More than half of Republicans see former President Donald Trump as a person of faith, a higher percentage than those who said the same of more vocally religious politicians such as former Vice President Mike Pence and Sen. Mitt Romney (R-Utah), a recent poll found.
The survey, conducted by HarrisX for Deseret News, asked registered voters which politicians they considered to be people of faith.
Among Republicans, Trump earned the top position, with 53 percent of voters thinking he is a person of faith.
Pence, an evangelical Christian, followed closely behind, earning 52 percent in the poll.
Unlike Pence and some of the other Republican presidential candidates, Trump rarely talks about his personal faith.
His personal history is also one that would seem, at a glance, to be potentially troubling for Christian conservatives.
Trump has been divorced twice and is in the middle of a lawsuit surrounding his alleged paying of hush money to a former adult film star to stay quiet about an alleged affair. He’s also been accused of cheating on his wife with a former Playboy model.
But Trump has consistently won the support of social conservatives, and the results of the poll could provide some insight into how people see him.
Trump himself has noted that his policies have benefitted social conservatives. For example, Trump appointed three justices to the Supreme Court, all of whom were in the majority opinion overturning the Roe v. Wade decision.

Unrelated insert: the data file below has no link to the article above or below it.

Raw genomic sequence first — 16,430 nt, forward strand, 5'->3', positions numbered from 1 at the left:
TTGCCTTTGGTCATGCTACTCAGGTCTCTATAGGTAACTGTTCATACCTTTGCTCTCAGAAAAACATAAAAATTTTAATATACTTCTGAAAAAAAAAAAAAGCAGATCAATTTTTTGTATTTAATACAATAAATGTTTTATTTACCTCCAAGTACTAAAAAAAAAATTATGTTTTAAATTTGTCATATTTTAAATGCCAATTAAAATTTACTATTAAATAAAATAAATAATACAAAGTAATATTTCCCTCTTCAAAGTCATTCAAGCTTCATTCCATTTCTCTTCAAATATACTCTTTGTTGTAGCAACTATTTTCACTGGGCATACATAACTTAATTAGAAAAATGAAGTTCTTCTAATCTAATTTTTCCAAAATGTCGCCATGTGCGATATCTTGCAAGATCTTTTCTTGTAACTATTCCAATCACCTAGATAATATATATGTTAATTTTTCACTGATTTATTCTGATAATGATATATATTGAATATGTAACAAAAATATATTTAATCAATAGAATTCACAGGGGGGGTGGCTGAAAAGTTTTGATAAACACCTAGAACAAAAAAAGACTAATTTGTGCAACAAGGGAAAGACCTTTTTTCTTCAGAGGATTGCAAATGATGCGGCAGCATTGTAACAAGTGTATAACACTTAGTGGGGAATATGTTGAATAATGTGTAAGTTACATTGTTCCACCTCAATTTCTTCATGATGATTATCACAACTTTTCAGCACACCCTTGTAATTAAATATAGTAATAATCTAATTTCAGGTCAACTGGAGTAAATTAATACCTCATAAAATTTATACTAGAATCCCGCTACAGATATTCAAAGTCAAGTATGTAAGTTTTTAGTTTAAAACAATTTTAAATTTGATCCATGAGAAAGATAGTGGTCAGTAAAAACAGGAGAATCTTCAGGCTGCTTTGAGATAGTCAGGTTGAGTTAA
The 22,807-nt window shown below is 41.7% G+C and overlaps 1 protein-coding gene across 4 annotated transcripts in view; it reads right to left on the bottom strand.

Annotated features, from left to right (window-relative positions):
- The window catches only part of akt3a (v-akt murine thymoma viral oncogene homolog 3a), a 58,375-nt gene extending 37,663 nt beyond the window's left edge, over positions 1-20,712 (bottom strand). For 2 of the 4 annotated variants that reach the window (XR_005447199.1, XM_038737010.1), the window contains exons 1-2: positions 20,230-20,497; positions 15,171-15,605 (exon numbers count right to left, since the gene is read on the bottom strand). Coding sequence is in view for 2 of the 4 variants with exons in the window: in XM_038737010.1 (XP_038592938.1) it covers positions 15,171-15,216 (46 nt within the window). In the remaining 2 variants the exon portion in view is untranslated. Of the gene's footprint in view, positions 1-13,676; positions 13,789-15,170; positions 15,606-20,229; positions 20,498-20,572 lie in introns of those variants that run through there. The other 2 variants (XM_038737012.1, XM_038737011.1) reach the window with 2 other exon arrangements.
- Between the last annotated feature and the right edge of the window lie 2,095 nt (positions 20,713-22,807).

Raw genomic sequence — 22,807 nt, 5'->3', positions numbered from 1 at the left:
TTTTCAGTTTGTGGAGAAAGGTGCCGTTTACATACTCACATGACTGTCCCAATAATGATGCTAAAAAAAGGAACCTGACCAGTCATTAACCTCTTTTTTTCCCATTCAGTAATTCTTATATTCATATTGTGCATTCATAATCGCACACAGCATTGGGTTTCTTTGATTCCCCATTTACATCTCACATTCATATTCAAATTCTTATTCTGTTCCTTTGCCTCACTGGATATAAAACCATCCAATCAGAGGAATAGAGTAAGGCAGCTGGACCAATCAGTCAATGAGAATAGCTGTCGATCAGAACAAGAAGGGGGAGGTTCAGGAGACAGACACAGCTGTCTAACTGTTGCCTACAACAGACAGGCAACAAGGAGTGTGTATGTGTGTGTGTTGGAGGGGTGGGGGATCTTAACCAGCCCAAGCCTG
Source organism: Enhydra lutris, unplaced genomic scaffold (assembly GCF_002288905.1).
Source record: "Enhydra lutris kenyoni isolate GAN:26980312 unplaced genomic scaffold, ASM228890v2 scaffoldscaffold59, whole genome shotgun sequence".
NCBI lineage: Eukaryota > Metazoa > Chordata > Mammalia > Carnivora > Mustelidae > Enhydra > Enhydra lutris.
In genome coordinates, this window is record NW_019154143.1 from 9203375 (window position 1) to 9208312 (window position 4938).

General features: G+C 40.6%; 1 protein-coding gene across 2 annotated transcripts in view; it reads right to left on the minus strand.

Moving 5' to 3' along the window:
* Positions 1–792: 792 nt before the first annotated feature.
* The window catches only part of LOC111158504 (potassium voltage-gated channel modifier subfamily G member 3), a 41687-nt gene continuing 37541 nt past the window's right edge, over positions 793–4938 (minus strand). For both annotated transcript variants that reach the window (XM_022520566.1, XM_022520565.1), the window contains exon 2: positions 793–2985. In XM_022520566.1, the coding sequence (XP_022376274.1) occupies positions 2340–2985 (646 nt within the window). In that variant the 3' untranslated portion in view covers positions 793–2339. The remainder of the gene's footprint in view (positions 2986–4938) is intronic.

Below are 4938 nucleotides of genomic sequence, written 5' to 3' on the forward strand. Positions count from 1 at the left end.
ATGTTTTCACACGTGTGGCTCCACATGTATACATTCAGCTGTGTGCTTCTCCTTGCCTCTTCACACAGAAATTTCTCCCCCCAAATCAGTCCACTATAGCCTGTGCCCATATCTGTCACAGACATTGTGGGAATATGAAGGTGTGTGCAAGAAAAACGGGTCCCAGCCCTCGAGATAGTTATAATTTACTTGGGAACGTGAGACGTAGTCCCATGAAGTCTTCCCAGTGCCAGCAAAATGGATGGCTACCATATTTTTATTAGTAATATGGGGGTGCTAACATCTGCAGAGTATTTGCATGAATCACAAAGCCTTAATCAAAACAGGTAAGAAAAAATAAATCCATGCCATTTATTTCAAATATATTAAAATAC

In June, Trump attended the Faith & Freedom Gala where he told supporters that “no president has every fought for Christians as hard as I have.”
“I’ll fight hard until I’m back behind that desk in the Oval Office,” he said.
Among Democrats, President Biden ranked as a top choice, earning 63 percent of voters who say he is a “person of faith.”
Biden has been vocal about his Catholic faith. Vice President Kamala Harris, who identifies as Baptist but was raised in an multi-religion household, came in second for Democrats.
Almost half, 42 percent, of Independent voters said Romney, a Mormon, was the political figure most likely to be a person of faith.
Pence, along with Sen. Tim Scott (R-S.C.), have both made their Christian faith central to their presidential campaigns. Both are rivals to Trump, the frontrunner for the GOP nomination.
As for the other GOP presidential hopefuls, 47 percent of Republican respondents thought Gov. Ron DeSantis (R-Fla.) is a person of faith, while Scott and former Gov. Nikki Haley (R-S.C.) tied each earning 31 percent. Thirty percent believe Vivek Ramaswamy to be religious and 22 percent said the same of former Gov. Chris Christie (R-N.J.).
Less than a quarter of Republicans believe Biden is a person of faith and 12 percent said the same for Harris.
The poll was conducted by HarrisX from Sept. 8 to 11, among 1,002 registered voters and have a margin of error of 3.1 percentage points.
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